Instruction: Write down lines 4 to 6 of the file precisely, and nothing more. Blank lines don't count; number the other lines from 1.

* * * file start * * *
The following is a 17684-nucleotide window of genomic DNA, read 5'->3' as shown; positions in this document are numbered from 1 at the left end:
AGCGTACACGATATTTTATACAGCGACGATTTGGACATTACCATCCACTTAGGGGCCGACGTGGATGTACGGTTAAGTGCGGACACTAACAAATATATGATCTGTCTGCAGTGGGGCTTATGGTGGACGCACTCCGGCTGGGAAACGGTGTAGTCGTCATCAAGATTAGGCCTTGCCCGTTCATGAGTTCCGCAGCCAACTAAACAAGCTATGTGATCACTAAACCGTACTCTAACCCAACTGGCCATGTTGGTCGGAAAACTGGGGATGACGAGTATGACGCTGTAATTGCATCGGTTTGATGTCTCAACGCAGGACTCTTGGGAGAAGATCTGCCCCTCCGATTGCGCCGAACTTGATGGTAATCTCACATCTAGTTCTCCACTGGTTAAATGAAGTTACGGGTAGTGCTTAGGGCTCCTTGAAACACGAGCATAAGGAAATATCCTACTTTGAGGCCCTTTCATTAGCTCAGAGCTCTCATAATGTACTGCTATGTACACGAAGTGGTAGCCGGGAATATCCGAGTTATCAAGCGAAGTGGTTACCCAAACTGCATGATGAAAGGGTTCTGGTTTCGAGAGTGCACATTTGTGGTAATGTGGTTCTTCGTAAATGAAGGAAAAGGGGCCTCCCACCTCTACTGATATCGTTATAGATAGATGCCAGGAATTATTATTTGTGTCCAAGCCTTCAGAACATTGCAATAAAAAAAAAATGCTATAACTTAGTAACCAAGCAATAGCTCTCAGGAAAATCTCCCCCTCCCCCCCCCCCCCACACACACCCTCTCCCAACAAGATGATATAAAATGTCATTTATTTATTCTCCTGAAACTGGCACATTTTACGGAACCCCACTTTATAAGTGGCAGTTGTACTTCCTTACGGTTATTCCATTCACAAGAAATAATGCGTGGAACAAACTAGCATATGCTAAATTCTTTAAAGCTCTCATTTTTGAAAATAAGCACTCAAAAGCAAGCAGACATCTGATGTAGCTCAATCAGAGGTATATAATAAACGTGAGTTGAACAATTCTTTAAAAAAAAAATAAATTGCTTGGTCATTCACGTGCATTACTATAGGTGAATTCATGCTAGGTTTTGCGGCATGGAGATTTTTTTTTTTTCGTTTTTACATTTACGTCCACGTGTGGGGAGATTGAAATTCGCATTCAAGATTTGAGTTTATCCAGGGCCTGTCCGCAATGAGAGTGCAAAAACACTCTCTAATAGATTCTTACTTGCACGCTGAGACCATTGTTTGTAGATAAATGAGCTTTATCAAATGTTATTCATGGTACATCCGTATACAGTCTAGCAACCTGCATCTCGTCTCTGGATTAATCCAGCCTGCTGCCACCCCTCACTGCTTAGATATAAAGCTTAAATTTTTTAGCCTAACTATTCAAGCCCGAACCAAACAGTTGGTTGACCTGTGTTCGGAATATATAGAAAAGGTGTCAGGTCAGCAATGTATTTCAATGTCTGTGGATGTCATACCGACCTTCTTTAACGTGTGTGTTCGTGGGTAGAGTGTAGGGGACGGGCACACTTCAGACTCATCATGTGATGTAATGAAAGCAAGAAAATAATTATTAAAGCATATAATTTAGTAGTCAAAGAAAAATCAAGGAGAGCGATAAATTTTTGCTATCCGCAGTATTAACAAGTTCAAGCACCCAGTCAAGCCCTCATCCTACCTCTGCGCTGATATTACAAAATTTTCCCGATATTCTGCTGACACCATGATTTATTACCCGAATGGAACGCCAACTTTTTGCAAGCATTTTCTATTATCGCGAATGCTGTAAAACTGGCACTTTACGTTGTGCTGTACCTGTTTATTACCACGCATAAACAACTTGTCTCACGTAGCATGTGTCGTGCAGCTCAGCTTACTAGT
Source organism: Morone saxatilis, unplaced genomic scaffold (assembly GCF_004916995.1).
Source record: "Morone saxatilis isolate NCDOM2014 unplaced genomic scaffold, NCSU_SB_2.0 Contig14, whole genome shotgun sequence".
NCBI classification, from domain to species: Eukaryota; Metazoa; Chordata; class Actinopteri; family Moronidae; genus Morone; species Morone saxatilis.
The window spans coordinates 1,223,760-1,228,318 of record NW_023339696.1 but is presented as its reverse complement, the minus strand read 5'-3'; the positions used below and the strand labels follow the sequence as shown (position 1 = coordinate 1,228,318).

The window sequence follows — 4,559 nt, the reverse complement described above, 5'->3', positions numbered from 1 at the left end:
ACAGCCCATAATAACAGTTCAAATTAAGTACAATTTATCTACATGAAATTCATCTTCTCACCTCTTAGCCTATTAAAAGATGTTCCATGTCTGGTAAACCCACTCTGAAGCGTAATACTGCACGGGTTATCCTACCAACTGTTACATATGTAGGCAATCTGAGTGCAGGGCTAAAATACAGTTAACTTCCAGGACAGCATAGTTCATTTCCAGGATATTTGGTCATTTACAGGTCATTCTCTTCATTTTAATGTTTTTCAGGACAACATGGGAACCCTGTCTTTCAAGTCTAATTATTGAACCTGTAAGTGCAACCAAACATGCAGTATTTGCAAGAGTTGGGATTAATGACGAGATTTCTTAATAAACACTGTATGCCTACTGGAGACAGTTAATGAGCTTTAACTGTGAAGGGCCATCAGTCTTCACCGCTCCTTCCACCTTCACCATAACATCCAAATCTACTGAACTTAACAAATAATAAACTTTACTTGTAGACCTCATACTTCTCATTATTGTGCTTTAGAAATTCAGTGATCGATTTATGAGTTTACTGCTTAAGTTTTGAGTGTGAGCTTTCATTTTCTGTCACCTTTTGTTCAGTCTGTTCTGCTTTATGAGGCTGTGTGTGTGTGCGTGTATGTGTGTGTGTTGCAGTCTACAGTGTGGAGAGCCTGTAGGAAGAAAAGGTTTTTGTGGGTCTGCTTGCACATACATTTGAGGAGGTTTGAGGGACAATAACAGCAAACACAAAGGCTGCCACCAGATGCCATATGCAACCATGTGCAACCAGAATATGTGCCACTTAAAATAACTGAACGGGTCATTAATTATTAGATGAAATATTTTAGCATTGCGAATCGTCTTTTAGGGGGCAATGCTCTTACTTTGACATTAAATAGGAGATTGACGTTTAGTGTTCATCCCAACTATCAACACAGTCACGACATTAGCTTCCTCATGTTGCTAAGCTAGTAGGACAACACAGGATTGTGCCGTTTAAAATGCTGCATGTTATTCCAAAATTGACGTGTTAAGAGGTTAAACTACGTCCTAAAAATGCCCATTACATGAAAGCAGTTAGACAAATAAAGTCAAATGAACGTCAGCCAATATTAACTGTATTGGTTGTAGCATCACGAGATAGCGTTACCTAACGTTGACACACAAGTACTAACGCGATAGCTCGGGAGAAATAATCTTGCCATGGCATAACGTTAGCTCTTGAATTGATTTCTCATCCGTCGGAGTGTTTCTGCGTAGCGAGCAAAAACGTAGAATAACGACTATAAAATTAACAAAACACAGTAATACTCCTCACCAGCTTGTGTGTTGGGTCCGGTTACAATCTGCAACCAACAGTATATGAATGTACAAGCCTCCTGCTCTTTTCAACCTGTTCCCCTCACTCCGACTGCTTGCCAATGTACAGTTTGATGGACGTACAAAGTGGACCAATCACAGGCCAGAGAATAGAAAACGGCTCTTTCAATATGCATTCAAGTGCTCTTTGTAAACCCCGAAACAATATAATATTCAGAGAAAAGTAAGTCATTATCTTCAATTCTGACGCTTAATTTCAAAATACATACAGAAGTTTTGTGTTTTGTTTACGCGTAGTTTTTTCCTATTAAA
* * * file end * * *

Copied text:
Source record: "Morone saxatilis isolate NCDOM2014 unplaced genomic scaffold, NCSU_SB_2.0 Contig14, whole genome shotgun sequence".
NCBI classification, from domain to species: Eukaryota; Metazoa; Chordata; class Actinopteri; family Moronidae; genus Morone; species Morone saxatilis.
The window spans coordinates 1,223,760-1,228,318 of record NW_023339696.1 but is presented as its reverse complement, the minus strand read 5'-3'; the positions used below and the strand labels follow the sequence as shown (position 1 = coordinate 1,228,318).